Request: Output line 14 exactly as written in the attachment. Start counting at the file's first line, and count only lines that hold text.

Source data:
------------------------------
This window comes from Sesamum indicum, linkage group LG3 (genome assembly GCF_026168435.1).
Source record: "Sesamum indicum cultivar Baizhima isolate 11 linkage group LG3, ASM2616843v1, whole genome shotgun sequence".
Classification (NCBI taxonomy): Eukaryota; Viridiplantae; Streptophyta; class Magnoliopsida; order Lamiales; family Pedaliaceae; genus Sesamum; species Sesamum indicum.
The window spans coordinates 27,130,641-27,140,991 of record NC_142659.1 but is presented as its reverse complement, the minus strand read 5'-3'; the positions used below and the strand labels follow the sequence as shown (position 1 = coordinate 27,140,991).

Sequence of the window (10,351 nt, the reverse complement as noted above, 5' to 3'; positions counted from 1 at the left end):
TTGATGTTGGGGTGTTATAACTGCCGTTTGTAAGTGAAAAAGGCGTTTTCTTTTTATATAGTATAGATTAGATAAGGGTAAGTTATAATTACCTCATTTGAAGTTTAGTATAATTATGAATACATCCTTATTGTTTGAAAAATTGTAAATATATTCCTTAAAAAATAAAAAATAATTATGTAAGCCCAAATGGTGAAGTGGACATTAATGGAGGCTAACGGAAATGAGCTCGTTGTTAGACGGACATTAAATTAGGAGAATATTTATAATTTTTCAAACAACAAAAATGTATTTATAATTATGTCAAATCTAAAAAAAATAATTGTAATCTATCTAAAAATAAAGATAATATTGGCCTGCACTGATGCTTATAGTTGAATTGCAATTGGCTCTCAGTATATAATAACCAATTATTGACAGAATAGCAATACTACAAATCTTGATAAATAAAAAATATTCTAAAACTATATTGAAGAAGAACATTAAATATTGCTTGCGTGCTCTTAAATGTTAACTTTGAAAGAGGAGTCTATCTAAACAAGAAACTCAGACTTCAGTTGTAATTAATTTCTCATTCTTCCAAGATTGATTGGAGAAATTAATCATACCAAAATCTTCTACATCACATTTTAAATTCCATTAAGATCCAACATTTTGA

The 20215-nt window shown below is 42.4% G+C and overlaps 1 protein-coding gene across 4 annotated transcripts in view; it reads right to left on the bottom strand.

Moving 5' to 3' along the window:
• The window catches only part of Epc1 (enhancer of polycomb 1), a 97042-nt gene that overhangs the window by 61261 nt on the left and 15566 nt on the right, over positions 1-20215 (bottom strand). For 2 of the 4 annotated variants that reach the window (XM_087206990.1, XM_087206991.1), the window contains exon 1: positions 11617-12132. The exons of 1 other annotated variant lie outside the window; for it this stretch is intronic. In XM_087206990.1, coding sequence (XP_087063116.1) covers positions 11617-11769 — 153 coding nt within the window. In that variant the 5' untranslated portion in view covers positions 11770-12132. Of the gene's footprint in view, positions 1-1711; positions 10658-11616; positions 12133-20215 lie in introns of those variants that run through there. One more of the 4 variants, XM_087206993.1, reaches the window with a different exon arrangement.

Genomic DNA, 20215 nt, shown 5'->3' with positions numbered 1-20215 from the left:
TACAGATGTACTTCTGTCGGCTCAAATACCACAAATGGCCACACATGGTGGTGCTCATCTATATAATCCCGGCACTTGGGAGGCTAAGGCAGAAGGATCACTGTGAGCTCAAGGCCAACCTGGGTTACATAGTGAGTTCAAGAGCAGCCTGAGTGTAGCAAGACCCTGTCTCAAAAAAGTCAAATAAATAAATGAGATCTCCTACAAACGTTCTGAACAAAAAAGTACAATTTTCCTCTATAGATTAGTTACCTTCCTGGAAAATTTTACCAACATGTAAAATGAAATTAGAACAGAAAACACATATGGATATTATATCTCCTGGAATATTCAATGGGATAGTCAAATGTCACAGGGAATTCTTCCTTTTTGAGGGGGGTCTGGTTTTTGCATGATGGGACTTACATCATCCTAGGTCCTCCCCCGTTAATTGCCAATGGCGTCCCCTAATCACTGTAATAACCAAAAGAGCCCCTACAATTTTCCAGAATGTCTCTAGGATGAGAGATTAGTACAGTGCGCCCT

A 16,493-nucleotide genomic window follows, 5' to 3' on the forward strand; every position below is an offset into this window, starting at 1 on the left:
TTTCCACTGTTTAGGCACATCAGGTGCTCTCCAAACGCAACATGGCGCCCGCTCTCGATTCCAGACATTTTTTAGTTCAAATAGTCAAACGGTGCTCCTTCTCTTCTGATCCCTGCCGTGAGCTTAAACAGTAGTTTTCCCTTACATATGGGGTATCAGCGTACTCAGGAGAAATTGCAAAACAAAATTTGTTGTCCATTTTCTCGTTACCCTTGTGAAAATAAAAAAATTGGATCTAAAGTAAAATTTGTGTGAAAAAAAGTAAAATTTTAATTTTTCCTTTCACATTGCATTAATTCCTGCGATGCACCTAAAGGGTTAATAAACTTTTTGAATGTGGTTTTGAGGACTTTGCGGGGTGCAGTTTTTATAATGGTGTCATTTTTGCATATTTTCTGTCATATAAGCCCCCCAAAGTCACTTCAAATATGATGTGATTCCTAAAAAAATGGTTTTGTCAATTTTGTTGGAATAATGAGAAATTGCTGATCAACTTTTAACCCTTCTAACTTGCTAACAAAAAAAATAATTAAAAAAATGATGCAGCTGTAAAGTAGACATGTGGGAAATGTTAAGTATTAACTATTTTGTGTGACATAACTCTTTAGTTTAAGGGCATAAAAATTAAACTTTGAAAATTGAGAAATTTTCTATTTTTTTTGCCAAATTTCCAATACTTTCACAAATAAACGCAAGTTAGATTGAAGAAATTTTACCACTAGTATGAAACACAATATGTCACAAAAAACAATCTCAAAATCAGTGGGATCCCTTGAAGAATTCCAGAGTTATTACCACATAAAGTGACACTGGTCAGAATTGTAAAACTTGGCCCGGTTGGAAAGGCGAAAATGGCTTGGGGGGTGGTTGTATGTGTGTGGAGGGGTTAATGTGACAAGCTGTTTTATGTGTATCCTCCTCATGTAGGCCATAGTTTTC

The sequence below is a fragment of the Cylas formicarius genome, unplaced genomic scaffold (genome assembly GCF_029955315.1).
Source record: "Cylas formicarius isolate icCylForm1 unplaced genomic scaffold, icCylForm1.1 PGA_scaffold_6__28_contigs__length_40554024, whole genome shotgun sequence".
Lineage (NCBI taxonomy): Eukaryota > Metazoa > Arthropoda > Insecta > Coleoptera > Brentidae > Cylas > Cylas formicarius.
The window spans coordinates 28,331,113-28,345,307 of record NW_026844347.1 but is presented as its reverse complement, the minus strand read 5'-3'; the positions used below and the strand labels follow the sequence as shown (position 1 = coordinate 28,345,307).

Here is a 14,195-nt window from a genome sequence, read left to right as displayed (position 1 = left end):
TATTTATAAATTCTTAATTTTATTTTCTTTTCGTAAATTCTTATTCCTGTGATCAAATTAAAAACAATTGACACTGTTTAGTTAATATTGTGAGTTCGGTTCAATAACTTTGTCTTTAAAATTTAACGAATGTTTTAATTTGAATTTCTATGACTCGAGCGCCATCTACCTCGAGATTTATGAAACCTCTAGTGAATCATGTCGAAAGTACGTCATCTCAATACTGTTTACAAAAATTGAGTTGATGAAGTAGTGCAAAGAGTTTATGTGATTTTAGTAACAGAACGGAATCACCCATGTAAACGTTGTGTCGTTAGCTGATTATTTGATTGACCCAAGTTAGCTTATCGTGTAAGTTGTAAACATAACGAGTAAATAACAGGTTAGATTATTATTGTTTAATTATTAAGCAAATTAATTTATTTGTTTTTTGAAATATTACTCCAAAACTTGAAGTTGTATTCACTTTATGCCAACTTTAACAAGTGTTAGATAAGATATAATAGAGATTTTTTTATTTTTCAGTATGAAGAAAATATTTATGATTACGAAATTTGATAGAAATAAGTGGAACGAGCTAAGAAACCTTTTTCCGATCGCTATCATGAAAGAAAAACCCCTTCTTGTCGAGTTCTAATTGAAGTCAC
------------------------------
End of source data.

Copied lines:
The sequence below is a fragment of the Cylas formicarius genome, unplaced genomic scaffold (genome assembly GCF_029955315.1).